Thirty thousand years in the making and 31 years in the writing, Auel’s overlong and underplotted sixth and final volume in the Earth’s Children. Sometimes it feels as though entire hominid species have evolved in less time than it takes to read “The Land of Painted Caves,” the sixth and. 1 NEW YORK TIMES BESTSELLER In The Land of Painted Caves, Jean M. Auel brings her ice-age epic series, Earth’s Children®, to an extraordinary.
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Happy to see what Ayla and her family are up to but sad because at the end, I want more. Ayla’s final preparations for her initiation as a Zelandoni bring The Land of Painted Caves to a riveting climax.
The Land of Painted Caves
She gave herself up to him, rejoiced in the sensations he made her feel. The lahd two sections were fairly uninteresting. Read it Forward Read it first. But you can’t start a meal with filet mignon and end it with green jello.
The powerful, mystical aura within these caves sometimes overwhelms Ayla and the rituals of initiation bring her close to death.
The Land of Painted Caves by Jean M Auel: Bad sex award extract
I know Auel stated publicly that this would never happen in the series, but what if Ayla had decided to go back in search of Durc, or he had come looking for her?
We get to see some old friends and find out what happened to others.
Number of times Wolf is “introduced” to someone: There are only so many descriptions of painted caves that one can read before skimming over the rest. I found typos and strange grammatical errors throughout but they got more frequent and worse towards the end of the book, really giving the impression that the actual plot really was just hastily tacked onto the end. I even liked Shelters of Stone as it defined relationships in a community and the effect of an “outsider” on the dynamics of said community.
The Land of Painted Caves (Earth’s Children, #6) by Jean M. Auel
Just when things might get interesting, Auel hastily wraps up the journey in two paragraphs and stumbles into Off Three. Very disappointing and anticlimactic!! I certainly hope that I would be able to put out a tome of this size at that age. But this was one of my least favourite in the series.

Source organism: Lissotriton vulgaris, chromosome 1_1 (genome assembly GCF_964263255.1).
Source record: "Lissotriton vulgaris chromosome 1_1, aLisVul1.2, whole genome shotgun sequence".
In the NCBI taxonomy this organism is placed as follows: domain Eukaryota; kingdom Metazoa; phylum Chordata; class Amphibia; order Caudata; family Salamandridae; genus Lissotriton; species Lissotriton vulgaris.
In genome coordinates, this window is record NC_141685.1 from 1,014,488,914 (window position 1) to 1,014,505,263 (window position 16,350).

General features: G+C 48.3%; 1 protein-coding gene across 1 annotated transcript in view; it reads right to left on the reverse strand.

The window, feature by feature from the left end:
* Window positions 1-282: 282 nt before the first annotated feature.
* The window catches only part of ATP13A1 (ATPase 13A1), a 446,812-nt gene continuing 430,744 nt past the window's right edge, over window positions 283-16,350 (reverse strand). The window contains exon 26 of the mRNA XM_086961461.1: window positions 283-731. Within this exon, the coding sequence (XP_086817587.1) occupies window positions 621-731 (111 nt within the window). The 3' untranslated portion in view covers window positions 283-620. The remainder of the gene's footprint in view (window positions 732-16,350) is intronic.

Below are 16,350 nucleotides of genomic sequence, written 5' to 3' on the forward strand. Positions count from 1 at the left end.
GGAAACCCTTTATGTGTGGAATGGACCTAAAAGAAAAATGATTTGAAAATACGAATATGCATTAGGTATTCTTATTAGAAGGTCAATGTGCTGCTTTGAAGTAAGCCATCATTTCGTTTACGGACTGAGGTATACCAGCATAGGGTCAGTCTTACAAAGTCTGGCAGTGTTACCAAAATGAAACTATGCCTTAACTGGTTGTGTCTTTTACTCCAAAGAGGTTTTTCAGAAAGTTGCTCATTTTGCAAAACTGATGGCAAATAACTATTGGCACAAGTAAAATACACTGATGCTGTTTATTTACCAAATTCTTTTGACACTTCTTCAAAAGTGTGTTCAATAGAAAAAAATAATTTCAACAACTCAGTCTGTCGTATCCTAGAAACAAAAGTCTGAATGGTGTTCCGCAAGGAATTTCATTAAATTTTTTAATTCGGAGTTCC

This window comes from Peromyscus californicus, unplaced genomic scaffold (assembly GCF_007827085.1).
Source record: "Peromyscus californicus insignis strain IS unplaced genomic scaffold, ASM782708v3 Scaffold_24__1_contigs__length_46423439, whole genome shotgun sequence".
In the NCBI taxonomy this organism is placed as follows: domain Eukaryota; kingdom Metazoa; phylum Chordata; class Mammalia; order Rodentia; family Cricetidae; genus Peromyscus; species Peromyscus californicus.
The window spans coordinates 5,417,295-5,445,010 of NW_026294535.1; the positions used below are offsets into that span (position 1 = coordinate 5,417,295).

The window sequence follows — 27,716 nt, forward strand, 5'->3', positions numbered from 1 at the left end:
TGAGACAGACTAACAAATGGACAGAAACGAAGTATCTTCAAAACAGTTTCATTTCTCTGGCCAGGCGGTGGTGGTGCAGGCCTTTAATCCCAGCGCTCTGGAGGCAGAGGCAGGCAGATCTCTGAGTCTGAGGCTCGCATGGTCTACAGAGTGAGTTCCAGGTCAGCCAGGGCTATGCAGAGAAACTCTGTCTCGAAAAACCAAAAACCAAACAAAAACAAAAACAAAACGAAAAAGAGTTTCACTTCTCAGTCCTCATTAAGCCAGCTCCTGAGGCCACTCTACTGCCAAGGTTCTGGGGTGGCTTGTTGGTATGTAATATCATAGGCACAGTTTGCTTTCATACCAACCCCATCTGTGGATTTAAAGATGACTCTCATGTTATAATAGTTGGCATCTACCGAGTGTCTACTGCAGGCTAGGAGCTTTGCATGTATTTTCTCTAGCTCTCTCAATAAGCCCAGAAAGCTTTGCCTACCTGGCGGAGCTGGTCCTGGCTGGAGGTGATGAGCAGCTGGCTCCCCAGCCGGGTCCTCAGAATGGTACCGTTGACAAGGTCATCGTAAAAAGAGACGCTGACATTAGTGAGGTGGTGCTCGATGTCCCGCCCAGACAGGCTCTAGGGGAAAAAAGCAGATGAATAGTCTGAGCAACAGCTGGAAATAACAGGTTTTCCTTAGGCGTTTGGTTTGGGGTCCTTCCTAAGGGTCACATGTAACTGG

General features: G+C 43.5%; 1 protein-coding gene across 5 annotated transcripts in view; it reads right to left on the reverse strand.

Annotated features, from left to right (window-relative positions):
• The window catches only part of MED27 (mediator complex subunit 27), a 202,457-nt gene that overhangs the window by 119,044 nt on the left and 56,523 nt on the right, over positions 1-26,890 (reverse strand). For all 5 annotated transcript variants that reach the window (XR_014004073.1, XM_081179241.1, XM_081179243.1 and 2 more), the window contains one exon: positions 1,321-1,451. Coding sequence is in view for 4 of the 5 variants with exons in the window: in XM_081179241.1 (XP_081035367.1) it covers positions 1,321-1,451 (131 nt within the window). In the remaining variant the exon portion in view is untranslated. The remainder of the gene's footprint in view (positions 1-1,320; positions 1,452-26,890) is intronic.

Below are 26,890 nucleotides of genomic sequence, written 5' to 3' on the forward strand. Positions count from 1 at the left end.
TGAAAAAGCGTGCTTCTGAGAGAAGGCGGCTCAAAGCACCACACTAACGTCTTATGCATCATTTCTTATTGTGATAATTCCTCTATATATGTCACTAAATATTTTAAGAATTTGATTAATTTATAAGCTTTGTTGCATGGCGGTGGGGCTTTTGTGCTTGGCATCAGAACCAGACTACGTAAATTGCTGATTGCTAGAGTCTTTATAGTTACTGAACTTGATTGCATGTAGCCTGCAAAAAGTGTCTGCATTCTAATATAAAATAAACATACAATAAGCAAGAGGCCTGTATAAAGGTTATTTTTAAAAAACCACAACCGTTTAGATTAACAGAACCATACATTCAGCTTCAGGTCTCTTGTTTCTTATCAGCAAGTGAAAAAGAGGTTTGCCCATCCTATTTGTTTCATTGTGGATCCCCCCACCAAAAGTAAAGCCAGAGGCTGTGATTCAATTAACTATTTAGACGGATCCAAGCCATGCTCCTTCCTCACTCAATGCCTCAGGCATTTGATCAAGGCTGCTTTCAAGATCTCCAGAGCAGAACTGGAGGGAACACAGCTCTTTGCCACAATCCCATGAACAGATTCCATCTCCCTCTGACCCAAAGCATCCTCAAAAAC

I think that perhaps one of my biggest disappointments was that there wasn’t an epilogue of some sort showing that Ayla had truly turned into an enigmatic zelandoni, giving up her name, becoming First, perhaps in extreme age looking back on her life and what happened to her mate and children yes, she had one child in the book but wanted more.
As with the previous books, I enjoyed reading about how people might have lived in that time: If this had been my book, I’d have cut out all the middle bit about the caves endless descriptions of cave paintings and lots of repetition of That Song and finished the series off with a bit more brio rather than repeating a prior plotline.
This is a complete dart from the blue. Zelandoni can read people’s minds because Views Read Edit View history.
Why have you chosen to show such a high percentage of your action through dialogue? This w After waiting so long to read the “final” episode in Ayla’s story, I can only say: She was equally hungry, equally ardent, and reached for his body in almost desperate need.
This really wasnt the best way to end the series. But, the worst is one thing I hate in books along with love triangles happens: She was no longer conscious of anything except Jondalar and the mounting surge of exquisite Pleasure he made her feel.
There were many instances, but here is one sentence that stood out to me as particularly horrible: Without proper development, this particular plot strand just makes Ayla and Jondalar seem strangely out-of-character. In the third part of the book, Ayla is marking the passage of the sun and moon’s phases as part of her training as an acolyte.
And that means there are no more books. I don’t actually know why I finished — it’s really that awful. They look at more paintings. This edition contains a reading guide and an interview with Jean M. I don’t know what lf to Jean Auel’s writing skills in the hiatus, but this book is purely awful!